Pathological uncertainty – an invisible enemy

5 minute read

While the psychological ramifications of enforced isolation are concerning, the corrosive impact of relentless uncertainty on our emotional welfare should not be under-estimated

In an age in which social connections, financial transactions and travel plans can be made with the swipe of a finger, the illusion that we are in complete control of our future lives is as convincing as it is alluring.

Faced with the indefinite disruption of our quotidian cadence, it is unsurprising that many of us feel disoriented and bereft. The potentially devastating impact of social distancing on public mental health has been widely discussed in recent weeks. While the psychological ramifications of enforced isolation are concerning, the corrosive impact of relentless uncertainty on our emotional welfare should not be under-estimated.

As a psychiatry trainee, my patients often seek help in a state of acute crisis precipitated by a recent traumatic event, be it the break-up of a relationship, the death of a loved one, or the loss of a job. Much of their anguish stems from the sudden disintegration of an imagined future and the emotional security this confers. When the comfort of familiar routines and future plans is threatened, a sense of looming uncertainty and visceral dread can rapidly take hold.

The aversive impact of sustained uncertainty on mental health has a neurobiological basis. A key function of the human brain is the anticipation of future events. This involves a range of neural circuits within the limbic system, perhaps best known for its role in survival instincts and emotional responses. The ability to conceive of what the future will likely hold enables us to prepare for future challenges, an ability with clear evolutionary advantages. Faced with a high level of uncertainty regarding future events, our capacity to make such adaptations is diminished, producing higher levels of stress and anxiety. Deficits in the anticipation of future experiences have been associated with lower overall levels of wellbeing and conditions such as depression and anxiety.

Over time, uncertainty can become a chronic psychological stressor. This is reflected in the high levels of anxiety and other mental disorders experienced by groups who face a persistent lack of stability, including asylum seekers and those affected by extreme poverty.

The capacity to tolerate uncertainty also varies between individuals; those with an underlying mental disorder or who are already facing multiple other stressors are typically the most vulnerable to the toxic effects of uncertainty on emotional welfare.

The despair felt in times of uncertainty is also a symptom of a contemporary paradigm which promotes self-agency. While the notion that we can shape our destiny is inspiring and empowering, it engenders hubris in the suggestion that we are capable of controlling and subduing external forces. In bygone times, a more fatalistic approach to life may have softened the blow of unexpected tragedy, providing some comfort in the interpretation of death and disaster as the will of a higher power.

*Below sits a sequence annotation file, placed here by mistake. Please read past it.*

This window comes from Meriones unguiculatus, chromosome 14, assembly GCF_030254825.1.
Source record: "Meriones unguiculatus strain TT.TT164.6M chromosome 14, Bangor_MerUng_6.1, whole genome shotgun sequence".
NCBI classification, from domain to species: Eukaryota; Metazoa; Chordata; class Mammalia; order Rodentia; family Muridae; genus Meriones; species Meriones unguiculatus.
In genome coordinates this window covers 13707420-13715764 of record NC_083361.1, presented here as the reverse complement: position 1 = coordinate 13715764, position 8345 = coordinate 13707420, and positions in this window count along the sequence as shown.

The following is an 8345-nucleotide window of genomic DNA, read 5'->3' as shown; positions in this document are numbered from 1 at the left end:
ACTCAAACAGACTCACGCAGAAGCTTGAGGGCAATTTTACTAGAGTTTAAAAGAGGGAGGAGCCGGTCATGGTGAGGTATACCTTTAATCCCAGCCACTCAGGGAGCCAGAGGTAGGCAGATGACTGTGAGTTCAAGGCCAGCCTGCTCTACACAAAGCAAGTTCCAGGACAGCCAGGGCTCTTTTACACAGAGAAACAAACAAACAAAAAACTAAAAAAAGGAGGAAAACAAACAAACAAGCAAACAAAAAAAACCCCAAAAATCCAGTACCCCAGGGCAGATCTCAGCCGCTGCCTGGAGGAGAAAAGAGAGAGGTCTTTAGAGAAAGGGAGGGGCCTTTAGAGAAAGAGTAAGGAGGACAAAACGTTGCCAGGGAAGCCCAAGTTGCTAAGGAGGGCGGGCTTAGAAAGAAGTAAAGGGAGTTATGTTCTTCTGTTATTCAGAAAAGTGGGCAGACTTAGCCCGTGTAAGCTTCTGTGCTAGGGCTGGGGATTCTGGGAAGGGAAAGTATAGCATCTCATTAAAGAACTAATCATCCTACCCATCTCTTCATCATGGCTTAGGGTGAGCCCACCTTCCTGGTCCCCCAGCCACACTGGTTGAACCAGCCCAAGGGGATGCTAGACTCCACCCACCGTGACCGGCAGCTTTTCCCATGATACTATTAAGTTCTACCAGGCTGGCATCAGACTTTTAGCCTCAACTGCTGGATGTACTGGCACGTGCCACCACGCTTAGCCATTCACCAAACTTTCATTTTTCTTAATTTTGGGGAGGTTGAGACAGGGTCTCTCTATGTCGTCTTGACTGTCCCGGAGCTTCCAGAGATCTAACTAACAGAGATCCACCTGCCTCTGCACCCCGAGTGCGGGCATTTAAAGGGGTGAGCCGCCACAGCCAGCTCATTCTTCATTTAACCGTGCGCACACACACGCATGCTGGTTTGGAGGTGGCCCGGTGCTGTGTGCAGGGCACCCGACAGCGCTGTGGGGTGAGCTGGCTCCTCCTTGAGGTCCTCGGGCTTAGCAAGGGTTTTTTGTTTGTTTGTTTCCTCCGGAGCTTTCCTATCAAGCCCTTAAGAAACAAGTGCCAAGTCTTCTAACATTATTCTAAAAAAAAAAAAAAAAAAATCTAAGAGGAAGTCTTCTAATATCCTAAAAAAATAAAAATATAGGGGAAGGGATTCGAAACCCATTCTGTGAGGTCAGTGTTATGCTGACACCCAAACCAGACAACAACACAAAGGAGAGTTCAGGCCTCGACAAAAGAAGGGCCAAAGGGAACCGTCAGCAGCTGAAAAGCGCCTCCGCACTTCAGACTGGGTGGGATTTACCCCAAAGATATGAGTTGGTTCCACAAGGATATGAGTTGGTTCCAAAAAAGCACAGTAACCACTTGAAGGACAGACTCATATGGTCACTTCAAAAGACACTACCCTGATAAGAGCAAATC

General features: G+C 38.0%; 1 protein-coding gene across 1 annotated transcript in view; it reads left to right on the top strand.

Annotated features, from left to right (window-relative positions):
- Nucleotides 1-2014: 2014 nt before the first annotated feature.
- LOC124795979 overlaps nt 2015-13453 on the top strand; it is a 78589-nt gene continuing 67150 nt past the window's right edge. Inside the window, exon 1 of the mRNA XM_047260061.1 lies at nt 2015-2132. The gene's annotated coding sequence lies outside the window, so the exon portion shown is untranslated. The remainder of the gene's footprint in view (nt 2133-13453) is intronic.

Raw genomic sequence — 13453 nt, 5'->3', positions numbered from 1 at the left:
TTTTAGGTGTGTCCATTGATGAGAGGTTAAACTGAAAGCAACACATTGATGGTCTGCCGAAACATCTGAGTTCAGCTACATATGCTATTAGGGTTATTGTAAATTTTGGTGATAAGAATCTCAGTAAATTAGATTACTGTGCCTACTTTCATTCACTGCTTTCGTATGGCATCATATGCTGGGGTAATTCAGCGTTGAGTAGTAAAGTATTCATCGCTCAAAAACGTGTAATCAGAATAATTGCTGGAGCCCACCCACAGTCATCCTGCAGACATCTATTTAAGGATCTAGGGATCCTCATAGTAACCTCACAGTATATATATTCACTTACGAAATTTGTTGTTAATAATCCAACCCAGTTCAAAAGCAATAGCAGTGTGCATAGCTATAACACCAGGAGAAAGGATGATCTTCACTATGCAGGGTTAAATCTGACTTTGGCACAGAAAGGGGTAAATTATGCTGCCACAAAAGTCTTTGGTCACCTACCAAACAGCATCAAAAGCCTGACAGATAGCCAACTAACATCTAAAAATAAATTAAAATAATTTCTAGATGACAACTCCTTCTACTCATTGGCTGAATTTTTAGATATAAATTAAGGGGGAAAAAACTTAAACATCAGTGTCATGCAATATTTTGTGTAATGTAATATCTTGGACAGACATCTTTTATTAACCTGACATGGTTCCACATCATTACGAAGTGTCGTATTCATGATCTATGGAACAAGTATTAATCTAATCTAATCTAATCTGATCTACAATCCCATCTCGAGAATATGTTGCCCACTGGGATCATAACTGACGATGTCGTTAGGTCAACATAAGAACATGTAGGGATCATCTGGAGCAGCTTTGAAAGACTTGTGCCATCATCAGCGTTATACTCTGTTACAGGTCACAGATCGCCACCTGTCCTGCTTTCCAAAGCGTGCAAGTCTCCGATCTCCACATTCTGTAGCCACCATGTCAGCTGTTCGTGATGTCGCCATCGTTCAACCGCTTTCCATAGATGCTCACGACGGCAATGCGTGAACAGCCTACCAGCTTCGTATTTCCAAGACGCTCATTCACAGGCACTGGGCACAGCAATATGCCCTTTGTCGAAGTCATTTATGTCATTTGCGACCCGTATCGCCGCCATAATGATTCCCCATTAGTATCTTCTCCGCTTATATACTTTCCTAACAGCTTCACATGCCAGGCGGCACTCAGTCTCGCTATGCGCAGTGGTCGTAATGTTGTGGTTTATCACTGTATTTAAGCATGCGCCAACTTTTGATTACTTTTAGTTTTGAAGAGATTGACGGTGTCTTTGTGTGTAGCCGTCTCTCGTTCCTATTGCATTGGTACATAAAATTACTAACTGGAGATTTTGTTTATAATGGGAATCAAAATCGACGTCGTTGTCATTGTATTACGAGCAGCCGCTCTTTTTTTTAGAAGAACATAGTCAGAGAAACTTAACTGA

The COVID-19 pandemic has shed light on some of the classic ways that humans respond to uncertainty. Scenes of frenzied shoppers coming to blows over the last pack of toilet paper have left many aghast, lamenting the demise of civility in a time of crisis. But seen through a different lens, panic-buying and hoarding simply reflect a primal drive to survive in the face of a major threat to our existence. Images of a crowded Bondi Beach in Sydney’s east convey the reckless indifference of some in the face of a crisis, but also evoke primitive defences such as denial and avoidance.

What steps then can we take to promote emotional wellbeing in the face of immense uncertainty? As always, it is important to be aware of the warning signs that indicate the need to seek professional help. While a degree of anxiety is to be expected at present, if a person’s level of worry is affecting their ability to function or is causing significant distress, professional guidance is warranted. Thankfully many mental health services and professionals are now offering phone or video consultations that allow those in isolation to receive the support they need.

Uncertainty can be a catalyst for innovation, forcing us to find new ways to adapt and survive in challenging circumstances. The proliferation of services adapted for those in isolation is testament to the way that uncertainty and destabilisation can stimulate problem-solving and mental flexibility.

Comfort can also be found in the heightened sense of compassion and community spirit that times of crisis often inspire. As a mature psychological defence, altruism can provide a way of transforming anxiety and powerlessness into positive action. Humour and creativity are other adaptive coping strategies that can help mitigate the negative impact of uncertainty and refocus energy otherwise spent on anxious rumination towards productive ends.


Anne Selikowitz is a RANZCP advanced trainee in child and adolescent psychiatry, currently working in Sydney. She holds an MBBS (Sydney University 2013) and BA (Adv) (Hons) with University Medal (Sydney University 2009) 

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